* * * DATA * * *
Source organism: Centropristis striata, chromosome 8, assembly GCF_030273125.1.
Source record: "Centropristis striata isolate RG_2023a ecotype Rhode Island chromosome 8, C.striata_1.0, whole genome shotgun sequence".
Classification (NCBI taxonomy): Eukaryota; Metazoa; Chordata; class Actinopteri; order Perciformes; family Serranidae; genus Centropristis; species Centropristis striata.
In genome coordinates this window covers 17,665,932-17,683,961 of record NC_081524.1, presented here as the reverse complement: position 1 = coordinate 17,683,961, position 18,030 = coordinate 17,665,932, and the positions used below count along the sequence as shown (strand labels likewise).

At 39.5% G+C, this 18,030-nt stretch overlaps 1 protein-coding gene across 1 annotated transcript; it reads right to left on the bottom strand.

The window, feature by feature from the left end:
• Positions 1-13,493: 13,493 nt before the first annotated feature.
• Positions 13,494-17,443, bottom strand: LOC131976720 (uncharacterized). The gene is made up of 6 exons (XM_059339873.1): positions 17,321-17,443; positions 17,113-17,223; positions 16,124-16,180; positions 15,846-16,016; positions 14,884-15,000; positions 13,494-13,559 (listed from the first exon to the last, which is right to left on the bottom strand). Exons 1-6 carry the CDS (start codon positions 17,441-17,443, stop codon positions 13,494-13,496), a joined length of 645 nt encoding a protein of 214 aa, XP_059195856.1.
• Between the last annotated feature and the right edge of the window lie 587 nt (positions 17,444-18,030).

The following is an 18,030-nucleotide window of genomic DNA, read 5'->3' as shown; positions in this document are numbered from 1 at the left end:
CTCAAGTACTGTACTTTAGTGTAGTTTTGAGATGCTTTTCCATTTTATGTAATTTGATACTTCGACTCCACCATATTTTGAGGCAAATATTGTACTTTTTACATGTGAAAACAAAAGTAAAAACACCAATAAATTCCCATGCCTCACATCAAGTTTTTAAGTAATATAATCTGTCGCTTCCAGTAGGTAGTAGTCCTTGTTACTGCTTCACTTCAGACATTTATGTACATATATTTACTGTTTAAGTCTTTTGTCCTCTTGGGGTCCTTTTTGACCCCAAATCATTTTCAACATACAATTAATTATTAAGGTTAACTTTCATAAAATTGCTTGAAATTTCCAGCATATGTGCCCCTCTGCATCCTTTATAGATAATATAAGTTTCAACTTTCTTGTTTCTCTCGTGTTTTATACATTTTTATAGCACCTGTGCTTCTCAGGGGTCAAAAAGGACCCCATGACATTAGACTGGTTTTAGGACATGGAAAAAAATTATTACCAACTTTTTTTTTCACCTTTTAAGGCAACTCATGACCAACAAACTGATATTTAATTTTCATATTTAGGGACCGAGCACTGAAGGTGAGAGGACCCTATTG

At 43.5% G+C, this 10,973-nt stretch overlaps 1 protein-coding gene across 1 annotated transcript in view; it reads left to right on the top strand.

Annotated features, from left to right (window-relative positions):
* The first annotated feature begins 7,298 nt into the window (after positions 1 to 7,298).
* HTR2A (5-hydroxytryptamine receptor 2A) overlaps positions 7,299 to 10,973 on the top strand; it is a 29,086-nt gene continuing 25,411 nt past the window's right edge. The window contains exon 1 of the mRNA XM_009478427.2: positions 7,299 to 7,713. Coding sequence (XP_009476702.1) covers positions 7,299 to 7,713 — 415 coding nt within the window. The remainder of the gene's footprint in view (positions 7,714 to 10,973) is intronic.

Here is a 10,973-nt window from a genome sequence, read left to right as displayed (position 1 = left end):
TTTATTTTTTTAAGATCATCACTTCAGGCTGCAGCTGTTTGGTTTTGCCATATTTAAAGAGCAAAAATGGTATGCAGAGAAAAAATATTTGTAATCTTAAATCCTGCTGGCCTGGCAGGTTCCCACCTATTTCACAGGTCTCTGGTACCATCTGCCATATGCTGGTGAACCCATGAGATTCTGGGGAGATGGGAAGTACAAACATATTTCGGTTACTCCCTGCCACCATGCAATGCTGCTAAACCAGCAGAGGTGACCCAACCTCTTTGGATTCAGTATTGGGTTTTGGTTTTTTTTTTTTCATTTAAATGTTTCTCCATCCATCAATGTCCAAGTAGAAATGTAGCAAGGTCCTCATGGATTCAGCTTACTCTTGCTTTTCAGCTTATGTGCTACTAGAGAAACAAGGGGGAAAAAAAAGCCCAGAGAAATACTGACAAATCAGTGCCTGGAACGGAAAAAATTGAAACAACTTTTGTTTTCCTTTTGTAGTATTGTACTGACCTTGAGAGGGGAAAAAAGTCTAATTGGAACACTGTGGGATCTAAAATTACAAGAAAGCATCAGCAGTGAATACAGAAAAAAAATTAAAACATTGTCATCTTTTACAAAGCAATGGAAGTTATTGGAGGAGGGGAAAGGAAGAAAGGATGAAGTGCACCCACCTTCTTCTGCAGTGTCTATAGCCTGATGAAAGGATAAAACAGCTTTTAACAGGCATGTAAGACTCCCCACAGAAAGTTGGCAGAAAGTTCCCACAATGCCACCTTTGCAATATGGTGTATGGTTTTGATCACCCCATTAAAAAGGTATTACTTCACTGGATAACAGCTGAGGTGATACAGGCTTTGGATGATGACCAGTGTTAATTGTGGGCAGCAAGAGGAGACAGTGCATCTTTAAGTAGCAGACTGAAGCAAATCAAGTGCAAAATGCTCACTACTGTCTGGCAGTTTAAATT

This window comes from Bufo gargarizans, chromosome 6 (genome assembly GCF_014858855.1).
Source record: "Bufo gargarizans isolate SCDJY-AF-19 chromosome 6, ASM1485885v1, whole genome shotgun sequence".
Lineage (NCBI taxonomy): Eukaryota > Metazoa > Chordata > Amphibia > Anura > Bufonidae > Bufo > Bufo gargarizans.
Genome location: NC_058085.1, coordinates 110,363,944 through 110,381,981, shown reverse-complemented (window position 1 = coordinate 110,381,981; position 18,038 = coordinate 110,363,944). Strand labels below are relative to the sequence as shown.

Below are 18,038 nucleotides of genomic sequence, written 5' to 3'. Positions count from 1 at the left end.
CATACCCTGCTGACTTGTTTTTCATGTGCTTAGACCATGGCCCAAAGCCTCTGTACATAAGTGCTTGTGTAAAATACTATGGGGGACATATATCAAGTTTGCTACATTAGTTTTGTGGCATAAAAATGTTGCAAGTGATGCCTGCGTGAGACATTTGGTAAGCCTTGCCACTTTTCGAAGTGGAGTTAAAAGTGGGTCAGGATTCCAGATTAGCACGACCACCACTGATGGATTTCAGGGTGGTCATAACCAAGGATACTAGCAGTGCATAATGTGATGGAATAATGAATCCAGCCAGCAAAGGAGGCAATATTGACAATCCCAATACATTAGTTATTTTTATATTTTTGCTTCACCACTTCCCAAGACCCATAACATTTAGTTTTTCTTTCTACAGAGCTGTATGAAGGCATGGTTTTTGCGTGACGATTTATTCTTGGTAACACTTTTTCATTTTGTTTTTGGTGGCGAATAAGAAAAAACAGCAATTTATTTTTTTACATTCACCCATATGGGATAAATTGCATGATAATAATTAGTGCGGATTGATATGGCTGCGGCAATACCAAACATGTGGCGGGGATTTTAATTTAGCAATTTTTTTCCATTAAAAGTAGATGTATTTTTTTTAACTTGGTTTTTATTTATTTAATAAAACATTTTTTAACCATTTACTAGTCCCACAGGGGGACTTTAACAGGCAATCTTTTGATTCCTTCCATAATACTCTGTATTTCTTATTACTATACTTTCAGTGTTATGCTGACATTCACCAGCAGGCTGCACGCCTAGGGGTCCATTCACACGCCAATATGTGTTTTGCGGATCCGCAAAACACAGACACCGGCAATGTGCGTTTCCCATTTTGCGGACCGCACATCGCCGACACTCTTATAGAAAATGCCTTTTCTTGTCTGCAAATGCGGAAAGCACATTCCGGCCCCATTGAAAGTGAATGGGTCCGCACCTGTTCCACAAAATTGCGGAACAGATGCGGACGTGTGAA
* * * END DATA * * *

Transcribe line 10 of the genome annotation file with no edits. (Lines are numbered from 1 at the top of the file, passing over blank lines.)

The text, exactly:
The following is an 18,030-nucleotide window of genomic DNA, read 5'->3' as shown; positions in this document are numbered from 1 at the left end: